S&W nearly went bankrupt as a result of their Russian contract production, as the imperial government assigned a number of engineers and gunsmiths to reverse-engineer the S&W design, and then began to produce copies of the revolver, both in their own arsenal at Tula and by contracting other manufacturers in Germany and elsewhere in Europe to manufacture copies of the revolver (a common practice at the time. Webley & Scott's British Bulldog revolver was widely copied, too, by European and American gunsmiths).
The Russian and European copies of the S&W Model 3 revolver were generally of very high quality, but considerably cheaper than the S&W-produced revolvers. This led to the imperial government cancelling the order for significant quantities of S&W–made revolvers (which had already been produced), and delaying (or refusing) payment for the handguns that had already been delivered.
The U.S. Army adopted the .44 S&W American caliber S&W Model 3 revolver in 1870, making it the first standard-issue, cartridge-firing revolver in US service. Most military pistols until that point were black powder cap-and-ball revolvers, which were (by comparison) slow, complicated, and susceptible to the effects of wet weather.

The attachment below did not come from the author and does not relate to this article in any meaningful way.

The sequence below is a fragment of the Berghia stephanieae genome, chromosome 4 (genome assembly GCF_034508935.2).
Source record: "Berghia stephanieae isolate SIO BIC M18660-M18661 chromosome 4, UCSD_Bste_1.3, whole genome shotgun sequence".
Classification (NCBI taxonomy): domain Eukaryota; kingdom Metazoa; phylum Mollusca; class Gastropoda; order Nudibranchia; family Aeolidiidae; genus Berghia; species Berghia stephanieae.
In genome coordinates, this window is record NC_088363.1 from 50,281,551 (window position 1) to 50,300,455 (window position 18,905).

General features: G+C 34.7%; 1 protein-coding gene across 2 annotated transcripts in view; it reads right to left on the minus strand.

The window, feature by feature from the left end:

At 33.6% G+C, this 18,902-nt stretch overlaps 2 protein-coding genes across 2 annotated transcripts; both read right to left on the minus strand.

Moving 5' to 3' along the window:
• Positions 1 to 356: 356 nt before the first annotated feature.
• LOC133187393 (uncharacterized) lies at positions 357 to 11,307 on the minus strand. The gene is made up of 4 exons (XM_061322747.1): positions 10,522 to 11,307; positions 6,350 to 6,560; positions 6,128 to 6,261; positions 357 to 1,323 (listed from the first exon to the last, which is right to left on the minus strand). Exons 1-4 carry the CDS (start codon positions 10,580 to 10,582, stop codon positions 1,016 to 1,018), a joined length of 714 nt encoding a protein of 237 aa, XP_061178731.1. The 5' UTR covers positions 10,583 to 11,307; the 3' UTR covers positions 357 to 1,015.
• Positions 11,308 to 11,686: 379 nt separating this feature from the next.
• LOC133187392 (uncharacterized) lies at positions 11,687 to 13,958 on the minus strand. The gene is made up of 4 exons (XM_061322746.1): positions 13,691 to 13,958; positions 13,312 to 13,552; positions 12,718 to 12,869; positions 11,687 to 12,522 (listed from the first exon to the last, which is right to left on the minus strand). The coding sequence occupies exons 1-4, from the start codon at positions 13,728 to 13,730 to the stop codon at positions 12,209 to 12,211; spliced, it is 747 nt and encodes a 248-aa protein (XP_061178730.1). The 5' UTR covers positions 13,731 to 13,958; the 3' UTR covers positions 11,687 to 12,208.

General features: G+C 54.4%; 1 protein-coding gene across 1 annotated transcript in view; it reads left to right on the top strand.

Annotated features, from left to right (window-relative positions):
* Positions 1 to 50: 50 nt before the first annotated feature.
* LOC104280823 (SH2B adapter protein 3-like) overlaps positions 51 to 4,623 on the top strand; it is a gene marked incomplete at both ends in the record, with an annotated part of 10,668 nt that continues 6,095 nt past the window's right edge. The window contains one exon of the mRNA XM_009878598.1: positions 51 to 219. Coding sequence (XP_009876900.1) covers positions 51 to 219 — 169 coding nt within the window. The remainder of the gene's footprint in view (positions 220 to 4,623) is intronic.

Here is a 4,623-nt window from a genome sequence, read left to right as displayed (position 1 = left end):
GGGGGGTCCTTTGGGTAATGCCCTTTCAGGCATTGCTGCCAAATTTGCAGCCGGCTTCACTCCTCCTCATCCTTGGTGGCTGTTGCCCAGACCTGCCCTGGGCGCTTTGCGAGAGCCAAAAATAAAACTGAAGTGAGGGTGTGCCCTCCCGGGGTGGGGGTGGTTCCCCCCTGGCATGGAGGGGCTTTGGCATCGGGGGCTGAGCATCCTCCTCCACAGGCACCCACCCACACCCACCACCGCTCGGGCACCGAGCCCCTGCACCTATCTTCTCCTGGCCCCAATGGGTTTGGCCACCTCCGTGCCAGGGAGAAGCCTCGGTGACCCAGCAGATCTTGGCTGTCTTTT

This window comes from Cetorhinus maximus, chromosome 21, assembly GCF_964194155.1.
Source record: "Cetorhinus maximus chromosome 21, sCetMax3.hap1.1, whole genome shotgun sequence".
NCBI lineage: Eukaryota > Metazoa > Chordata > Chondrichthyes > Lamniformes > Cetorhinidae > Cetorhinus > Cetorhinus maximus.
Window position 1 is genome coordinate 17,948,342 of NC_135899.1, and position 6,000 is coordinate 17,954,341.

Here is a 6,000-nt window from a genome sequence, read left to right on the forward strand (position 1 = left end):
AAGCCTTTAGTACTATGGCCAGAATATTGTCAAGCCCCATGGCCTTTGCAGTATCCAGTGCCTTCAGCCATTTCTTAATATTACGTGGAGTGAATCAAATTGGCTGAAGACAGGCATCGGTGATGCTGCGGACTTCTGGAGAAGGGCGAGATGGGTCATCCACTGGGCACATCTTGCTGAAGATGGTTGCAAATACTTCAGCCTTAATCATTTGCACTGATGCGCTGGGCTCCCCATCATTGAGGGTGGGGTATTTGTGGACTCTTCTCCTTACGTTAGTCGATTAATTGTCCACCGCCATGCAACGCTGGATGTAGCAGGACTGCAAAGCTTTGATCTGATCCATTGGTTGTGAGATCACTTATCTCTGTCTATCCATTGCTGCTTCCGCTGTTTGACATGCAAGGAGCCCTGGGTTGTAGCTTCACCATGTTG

In 1875, the US Ordnance Board granted S&W a contract to outfit the military with Model 3 revolvers incorporating the design improvements of Major George W. Schofield (known as the "Schofield revolver"), providing that they could make the revolvers fire the .45 Colt (or ".45 Long Colt") ammunition already in use by the US military. S&W instead developed their own, slightly shorter .45 caliber round, the .45 Schofield, otherwise known as the .45 S&W.
When it became obvious in the field that the two cartridges would not work interchangeably in the Schofield (although they both worked in the Colt), the U.S. government adopted the shorter .45 Schofield cartridge as the standard cartridge. Despite the change, old stocks of the longer .45 Colt rounds in the supply line caused the Army to drop most of the Schofields and continue with the Colt. Major Schofield had patented his locking system and earned a payment on each gun that S&W sold, and at the time, his older brother, John M. Schofield, was the head of the Army Ordnance Board and the political situation may have been the main issue for the early end of army sales.